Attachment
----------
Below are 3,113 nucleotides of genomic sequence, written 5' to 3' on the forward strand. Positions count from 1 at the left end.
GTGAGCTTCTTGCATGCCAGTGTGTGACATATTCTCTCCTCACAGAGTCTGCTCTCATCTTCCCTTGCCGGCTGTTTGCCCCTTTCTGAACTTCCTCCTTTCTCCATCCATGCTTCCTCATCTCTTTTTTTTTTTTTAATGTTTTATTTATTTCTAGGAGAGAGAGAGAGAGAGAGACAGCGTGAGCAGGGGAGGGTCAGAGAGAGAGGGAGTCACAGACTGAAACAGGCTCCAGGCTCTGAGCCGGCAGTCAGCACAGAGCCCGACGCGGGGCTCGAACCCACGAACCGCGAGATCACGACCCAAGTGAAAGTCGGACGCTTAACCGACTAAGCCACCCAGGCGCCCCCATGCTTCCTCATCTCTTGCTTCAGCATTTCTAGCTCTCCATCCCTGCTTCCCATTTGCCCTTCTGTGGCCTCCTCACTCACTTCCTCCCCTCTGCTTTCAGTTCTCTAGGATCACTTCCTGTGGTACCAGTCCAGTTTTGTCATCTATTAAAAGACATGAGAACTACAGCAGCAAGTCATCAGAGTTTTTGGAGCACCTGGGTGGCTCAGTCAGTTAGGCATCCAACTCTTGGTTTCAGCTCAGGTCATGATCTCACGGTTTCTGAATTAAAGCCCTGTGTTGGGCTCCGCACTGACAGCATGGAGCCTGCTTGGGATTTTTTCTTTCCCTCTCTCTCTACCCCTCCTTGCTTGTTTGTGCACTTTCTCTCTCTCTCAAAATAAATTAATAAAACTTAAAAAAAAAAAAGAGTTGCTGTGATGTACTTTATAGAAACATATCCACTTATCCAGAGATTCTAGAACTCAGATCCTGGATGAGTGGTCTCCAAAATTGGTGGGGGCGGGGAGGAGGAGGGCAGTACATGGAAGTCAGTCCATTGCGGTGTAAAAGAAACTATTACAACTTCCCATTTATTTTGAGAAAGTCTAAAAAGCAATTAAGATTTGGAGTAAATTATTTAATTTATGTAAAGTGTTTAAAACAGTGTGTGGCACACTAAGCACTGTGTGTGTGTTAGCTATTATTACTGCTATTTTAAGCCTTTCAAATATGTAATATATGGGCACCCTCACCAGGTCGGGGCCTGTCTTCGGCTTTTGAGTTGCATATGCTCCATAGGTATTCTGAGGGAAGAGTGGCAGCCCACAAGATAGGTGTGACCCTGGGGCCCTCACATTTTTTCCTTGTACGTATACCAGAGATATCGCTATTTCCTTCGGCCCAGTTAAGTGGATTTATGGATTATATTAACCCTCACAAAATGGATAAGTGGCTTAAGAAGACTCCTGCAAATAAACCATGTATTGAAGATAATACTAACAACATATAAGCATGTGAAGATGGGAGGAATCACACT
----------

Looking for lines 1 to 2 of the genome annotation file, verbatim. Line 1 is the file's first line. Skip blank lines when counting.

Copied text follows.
Below are 3,113 nucleotides of genomic sequence, written 5' to 3' on the forward strand. Positions count from 1 at the left end.
GTGAGCTTCTTGCATGCCAGTGTGTGACATATTCTCTCCTCACAGAGTCTGCTCTCATCTTCCCTTGCCGGCTGTTTGCCCCTTTCTGAACTTCCTCCTTTCTCCATCCATGCTTCCTCATCTCTTTTTTTTTTTTTAATGTTTTATTTATTTCTAGGAGAGAGAGAGAGAGAGAGACAGCGTGAGCAGGGGAGGGTCAGAGAGAGAGGGAGTCACAGACTGAAACAGGCTCCAGGCTCTGAGCCGGCAGTCAGCACAGAGCCCGACGCGGGGCTCGAACCCACGAACCGCGAGATCACGACCCAAGTGAAAGTCGGACGCTTAACCGACTAAGCCACCCAGGCGCCCCCATGCTTCCTCATCTCTTGCTTCAGCATTTCTAGCTCTCCATCCCTGCTTCCCATTTGCCCTTCTGTGGCCTCCTCACTCACTTCCTCCCCTCTGCTTTCAGTTCTCTAGGATCACTTCCTGTGGTACCAGTCCAGTTTTGTCATCTATTAAAAGACATGAGAACTACAGCAGCAAGTCATCAGAGTTTTTGGAGCACCTGGGTGGCTCAGTCAGTTAGGCATCCAACTCTTGGTTTCAGCTCAGGTCATGATCTCACGGTTTCTGAATTAAAGCCCTGTGTTGGGCTCCGCACTGACAGCATGGAGCCTGCTTGGGATTTTTTCTTTCCCTCTCTCTCTACCCCTCCTTGCTTGTTTGTGCACTTTCTCTCTCTCTCAAAATAAATTAATAAAACTTAAAAAAAAAAAAGAGTTGCTGTGATGTACTTTATAGAAACATATCCACTTATCCAGAGATTCTAGAACTCAGATCCTGGATGAGTGGTCTCCAAAATTGGTGGGGGCGGGGAGGAGGAGGGCAGTACATGGAAGTCAGTCCATTGCGGTGTAAAAGAAACTATTACAACTTCCCATTTATTTTGAGAAAGTCTAAAAAGCAATTAAGATTTGGAGTAAATTATTTAATTTATGTAAAGTGTTTAAAACAGTGTGTGGCACACTAAGCACTGTGTGTGTGTTAGCTATTATTACTGCTATTTTAAGCCTTTCAAATATGTAATATATGGGCACCCTCACCAGGTCGGGGCCTGTCTTCGGCTTTTGAGTTGCATATGCTCCATAGGTATTCTGAGGGAAGAGTGGCAGCCCACAAGATAGGTGTGACCCTGGGGCCCTCACATTTTTTCCTTGTACGTATACCAGAGATATCGCTATTTCCTTCGGCCCAGTTAAGTGGATTTATGGATTATATTAACCCTCACAAAATGGATAAGTGGCTTAAGAAGACTCCTGCAAATAAACCATGTATTGAAGATAATACTAACAACATATAAGCATGTGAAGATGGGAGGAATCACACT